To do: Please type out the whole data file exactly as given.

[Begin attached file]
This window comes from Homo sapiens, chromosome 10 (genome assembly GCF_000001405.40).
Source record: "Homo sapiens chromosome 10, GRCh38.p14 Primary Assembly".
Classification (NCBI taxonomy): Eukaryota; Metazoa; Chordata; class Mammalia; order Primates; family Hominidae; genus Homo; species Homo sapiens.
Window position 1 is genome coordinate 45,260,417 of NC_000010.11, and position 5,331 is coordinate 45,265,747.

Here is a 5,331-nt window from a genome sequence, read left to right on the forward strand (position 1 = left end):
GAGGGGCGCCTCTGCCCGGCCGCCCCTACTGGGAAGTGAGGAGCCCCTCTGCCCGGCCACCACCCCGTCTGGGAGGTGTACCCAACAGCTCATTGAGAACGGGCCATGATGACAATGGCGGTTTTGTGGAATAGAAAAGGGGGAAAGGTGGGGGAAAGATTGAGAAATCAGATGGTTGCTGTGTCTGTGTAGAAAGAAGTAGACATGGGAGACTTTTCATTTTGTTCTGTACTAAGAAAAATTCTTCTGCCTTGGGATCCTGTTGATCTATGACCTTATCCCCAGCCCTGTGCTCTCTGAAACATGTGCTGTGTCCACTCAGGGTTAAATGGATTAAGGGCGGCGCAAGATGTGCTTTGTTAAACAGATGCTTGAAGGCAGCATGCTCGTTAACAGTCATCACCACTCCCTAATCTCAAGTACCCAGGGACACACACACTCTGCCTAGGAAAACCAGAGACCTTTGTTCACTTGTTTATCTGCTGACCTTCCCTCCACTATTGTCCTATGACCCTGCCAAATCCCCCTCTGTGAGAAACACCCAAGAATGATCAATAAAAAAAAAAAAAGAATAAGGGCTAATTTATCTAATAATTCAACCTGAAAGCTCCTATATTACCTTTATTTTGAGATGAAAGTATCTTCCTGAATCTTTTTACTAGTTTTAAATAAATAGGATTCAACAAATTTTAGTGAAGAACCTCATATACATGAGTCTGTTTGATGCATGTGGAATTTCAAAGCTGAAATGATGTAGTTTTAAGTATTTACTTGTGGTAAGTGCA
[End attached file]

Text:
This window comes from Homo sapiens, chromosome 10 (genome assembly GCF_000001405.40).
Source record: "Homo sapiens chromosome 10, GRCh38.p14 Primary Assembly".
Classification (NCBI taxonomy): Eukaryota; Metazoa; Chordata; class Mammalia; order Primates; family Hominidae; genus Homo; species Homo sapiens.
Window position 1 is genome coordinate 45,260,417 of NC_000010.11, and position 5,331 is coordinate 45,265,747.

Here is a 5,331-nt window from a genome sequence, read left to right on the forward strand (position 1 = left end):
GAGGGGCGCCTCTGCCCGGCCGCCCCTACTGGGAAGTGAGGAGCCCCTCTGCCCGGCCACCACCCCGTCTGGGAGGTGTACCCAACAGCTCATTGAGAACGGGCCATGATGACAATGGCGGTTTTGTGGAATAGAAAAGGGGGAAAGGTGGGGGAAAGATTGAGAAATCAGATGGTTGCTGTGTCTGTGTAGAAAGAAGTAGACATGGGAGACTTTTCATTTTGTTCTGTACTAAGAAAAATTCTTCTGCCTTGGGATCCTGTTGATCTATGACCTTATCCCCAGCCCTGTGCTCTCTGAAACATGTGCTGTGTCCACTCAGGGTTAAATGGATTAAGGGCGGCGCAAGATGTGCTTTGTTAAACAGATGCTTGAAGGCAGCATGCTCGTTAACAGTCATCACCACTCCCTAATCTCAAGTACCCAGGGACACACACACTCTGCCTAGGAAAACCAGAGACCTTTGTTCACTTGTTTATCTGCTGACCTTCCCTCCACTATTGTCCTATGACCCTGCCAAATCCCCCTCTGTGAGAAACACCCAAGAATGATCAATAAAAAAAAAAAAAGAATAAGGGCTAATTTATCTAATAATTCAACCTGAAAGCTCCTATATTACCTTTATTTTGAGATGAAAGTATCTTCCTGAATCTTTTTACTAGTTTTAAATAAATAGGATTCAACAAATTTTAGTGAAGAACCTCATATACATGAGTCTGTTTGATGCATGTGGAATTTCAAAGCTGAAATGATGTAGTTTTAAGTATTTACTTGTGGTAAGTGCA